What Is The Traditional Iron Triangle?
What is the difference between the Waterfall Iron Triangle and the AgileTriangle? Let's start by defining what the traditional iron triangle really is. We all know that software projects in agile always have goals.
These goals include; what the project is expected to produce, the project's delivery deadline and the budget of the entire process. Managing these three components can prove to be quite difficult sometimes.
In 1969, Dr. Martin Barnes proposed the original iron triangle. In this approach product development is done using a waterfall approach which means that time and resources are variable while the scope is fixed.
Software teams using this approach will have to determine the project's scope by defining product requirements before they are able to start the project.
The schedule and resources are variable and are determined based on the fixed scope, The iron triangle's main objective is to provide software product teams with appropriate information in order to allow them to help the business by making effective trade-off decisions.
An example is when teams are halfway through the project and they come to the conclusion that they might not hit the release date while using a fixed scope, the only options they have available to them when in this scenario is;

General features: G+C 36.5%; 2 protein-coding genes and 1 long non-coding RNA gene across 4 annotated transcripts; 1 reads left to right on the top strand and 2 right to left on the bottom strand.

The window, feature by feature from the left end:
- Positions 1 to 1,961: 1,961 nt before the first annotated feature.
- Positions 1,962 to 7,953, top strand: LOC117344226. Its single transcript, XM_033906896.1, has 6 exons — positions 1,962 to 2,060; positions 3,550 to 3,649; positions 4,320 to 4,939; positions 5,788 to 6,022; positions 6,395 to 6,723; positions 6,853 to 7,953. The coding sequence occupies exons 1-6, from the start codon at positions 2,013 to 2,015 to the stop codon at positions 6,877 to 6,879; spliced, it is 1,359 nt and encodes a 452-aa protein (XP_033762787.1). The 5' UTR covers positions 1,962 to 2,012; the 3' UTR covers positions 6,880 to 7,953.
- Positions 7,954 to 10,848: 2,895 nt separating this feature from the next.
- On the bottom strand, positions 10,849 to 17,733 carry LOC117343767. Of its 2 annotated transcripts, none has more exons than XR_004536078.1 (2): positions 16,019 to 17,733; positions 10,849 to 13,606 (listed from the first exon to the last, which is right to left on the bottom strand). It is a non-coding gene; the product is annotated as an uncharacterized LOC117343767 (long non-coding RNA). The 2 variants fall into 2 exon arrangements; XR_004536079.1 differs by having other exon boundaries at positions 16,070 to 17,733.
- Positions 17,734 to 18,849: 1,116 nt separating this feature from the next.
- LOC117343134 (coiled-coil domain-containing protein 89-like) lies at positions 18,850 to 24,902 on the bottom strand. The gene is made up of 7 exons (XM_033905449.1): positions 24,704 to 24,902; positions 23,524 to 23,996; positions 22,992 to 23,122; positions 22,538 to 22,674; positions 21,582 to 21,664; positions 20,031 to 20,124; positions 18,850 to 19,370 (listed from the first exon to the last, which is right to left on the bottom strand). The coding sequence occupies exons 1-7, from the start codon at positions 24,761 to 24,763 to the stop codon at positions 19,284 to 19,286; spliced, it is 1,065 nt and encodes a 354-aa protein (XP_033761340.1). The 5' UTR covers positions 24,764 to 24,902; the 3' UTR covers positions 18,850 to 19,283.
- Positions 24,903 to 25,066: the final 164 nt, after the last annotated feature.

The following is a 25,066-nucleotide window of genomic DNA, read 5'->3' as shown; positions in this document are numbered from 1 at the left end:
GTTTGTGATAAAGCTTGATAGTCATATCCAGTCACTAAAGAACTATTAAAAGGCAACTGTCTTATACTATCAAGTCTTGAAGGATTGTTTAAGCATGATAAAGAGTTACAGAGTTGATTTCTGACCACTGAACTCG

- Time (accepting a later release date)
- Resources (an addition of other workers to the project).
What Is The Agile Triangle?
The Agile Triangle is basically somewhat of an extension of what the traditional Iron Triangle is.
Jim Highsmith, the Agile luminary is originally the one that conceived this idea, where he claimed that the dilemma many agile teams are usually caught up with is that on one side they're being told to be adaptable, flexible and agile while on the other side they're being told to conform to Iron Triangle's pre-planned framework of cost, schedule and scope. Essentially they're advised to being as flexible as they can be.
Teams in the Agile realm are made to concentrate on the project's release rather than letting the Iron Triangle principles restrain them. So, using Jim Highsmith's school of thought, the Agile teams' main objective is to release the product. Everything else comes second to that, especially when it comes to Iron Triangle constraints.
The Agile Triangle collapses the Iron Triangle's three end points into one vertex The rest of the end points left such as value and quality will be the ultimate goals' definition, mainly because they need the most attention due to the fact that stakeholders usually feel that they're the most important. The Agile Triangle is trying to bring the traditional Iron Triangle way of thinking into the future.
Why The Need For The Agile Triangle?
The need and importance of the Agile Triangle are best described by Jim Highsmith when he stated that agility is all about being flexible when delivering customer value, which means that measuring performance using the traditional Iron Triangle principles of scope, schedule and scope can't possibly be effective if that's what you want to achieve.